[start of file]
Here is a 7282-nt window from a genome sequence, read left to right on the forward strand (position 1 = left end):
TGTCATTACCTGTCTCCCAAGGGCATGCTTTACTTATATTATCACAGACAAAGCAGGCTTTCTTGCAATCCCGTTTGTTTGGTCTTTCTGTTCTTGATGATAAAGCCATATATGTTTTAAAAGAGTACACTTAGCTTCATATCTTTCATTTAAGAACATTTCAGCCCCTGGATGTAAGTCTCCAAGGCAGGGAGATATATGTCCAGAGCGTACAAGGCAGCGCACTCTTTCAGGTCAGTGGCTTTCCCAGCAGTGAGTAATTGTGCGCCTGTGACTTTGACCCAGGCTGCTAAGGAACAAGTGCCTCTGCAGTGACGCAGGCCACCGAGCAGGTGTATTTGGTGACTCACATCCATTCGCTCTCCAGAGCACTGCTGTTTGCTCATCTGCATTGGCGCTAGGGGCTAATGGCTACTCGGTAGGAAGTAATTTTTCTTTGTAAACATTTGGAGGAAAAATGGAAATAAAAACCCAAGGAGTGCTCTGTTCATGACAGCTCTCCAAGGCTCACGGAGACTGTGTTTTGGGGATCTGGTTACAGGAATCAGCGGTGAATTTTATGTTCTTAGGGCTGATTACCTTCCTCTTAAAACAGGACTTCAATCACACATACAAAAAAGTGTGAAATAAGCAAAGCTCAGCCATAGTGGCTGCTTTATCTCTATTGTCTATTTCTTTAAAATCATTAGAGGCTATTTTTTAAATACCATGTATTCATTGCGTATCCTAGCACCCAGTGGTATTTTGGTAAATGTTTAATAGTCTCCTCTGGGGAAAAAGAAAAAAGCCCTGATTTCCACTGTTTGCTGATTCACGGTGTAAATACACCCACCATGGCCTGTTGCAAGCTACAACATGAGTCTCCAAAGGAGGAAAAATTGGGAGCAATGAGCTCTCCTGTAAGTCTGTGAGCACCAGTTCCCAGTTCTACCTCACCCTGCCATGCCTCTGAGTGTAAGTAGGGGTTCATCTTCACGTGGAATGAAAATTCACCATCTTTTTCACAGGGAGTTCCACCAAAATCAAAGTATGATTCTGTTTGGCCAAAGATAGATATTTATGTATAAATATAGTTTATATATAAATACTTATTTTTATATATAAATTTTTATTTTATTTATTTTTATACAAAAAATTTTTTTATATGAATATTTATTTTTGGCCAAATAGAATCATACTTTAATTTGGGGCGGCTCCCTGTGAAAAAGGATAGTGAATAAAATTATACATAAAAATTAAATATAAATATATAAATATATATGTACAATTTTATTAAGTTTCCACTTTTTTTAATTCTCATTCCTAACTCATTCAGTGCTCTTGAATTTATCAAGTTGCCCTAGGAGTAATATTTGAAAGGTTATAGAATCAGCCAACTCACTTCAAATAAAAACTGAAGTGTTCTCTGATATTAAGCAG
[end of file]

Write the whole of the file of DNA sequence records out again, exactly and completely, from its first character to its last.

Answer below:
Here is a 7282-nt window from a genome sequence, read left to right on the forward strand (position 1 = left end):
TGTCATTACCTGTCTCCCAAGGGCATGCTTTACTTATATTATCACAGACAAAGCAGGCTTTCTTGCAATCCCGTTTGTTTGGTCTTTCTGTTCTTGATGATAAAGCCATATATGTTTTAAAAGAGTACACTTAGCTTCATATCTTTCATTTAAGAACATTTCAGCCCCTGGATGTAAGTCTCCAAGGCAGGGAGATATATGTCCAGAGCGTACAAGGCAGCGCACTCTTTCAGGTCAGTGGCTTTCCCAGCAGTGAGTAATTGTGCGCCTGTGACTTTGACCCAGGCTGCTAAGGAACAAGTGCCTCTGCAGTGACGCAGGCCACCGAGCAGGTGTATTTGGTGACTCACATCCATTCGCTCTCCAGAGCACTGCTGTTTGCTCATCTGCATTGGCGCTAGGGGCTAATGGCTACTCGGTAGGAAGTAATTTTTCTTTGTAAACATTTGGAGGAAAAATGGAAATAAAAACCCAAGGAGTGCTCTGTTCATGACAGCTCTCCAAGGCTCACGGAGACTGTGTTTTGGGGATCTGGTTACAGGAATCAGCGGTGAATTTTATGTTCTTAGGGCTGATTACCTTCCTCTTAAAACAGGACTTCAATCACACATACAAAAAAGTGTGAAATAAGCAAAGCTCAGCCATAGTGGCTGCTTTATCTCTATTGTCTATTTCTTTAAAATCATTAGAGGCTATTTTTTAAATACCATGTATTCATTGCGTATCCTAGCACCCAGTGGTATTTTGGTAAATGTTTAATAGTCTCCTCTGGGGAAAAAGAAAAAAGCCCTGATTTCCACTGTTTGCTGATTCACGGTGTAAATACACCCACCATGGCCTGTTGCAAGCTACAACATGAGTCTCCAAAGGAGGAAAAATTGGGAGCAATGAGCTCTCCTGTAAGTCTGTGAGCACCAGTTCCCAGTTCTACCTCACCCTGCCATGCCTCTGAGTGTAAGTAGGGGTTCATCTTCACGTGGAATGAAAATTCACCATCTTTTTCACAGGGAGTTCCACCAAAATCAAAGTATGATTCTGTTTGGCCAAAGATAGATATTTATGTATAAATATAGTTTATATATAAATACTTATTTTTATATATAAATTTTTATTTTATTTATTTTTATACAAAAAATTTTTTTATATGAATATTTATTTTTGGCCAAATAGAATCATACTTTAATTTGGGGCGGCTCCCTGTGAAAAAGGATAGTGAATAAAATTATACATAAAAATTAAATATAAATATATAAATATATATGTACAATTTTATTAAGTTTCCACTTTTTTTAATTCTCATTCCTAACTCATTCAGTGCTCTTGAATTTATCAAGTTGCCCTAGGAGTAATATTTGAAAGGTTATAGAATCAGCCAACTCACTTCAAATAAAAACTGAAGTGTTCTCTGATATTAAGCAG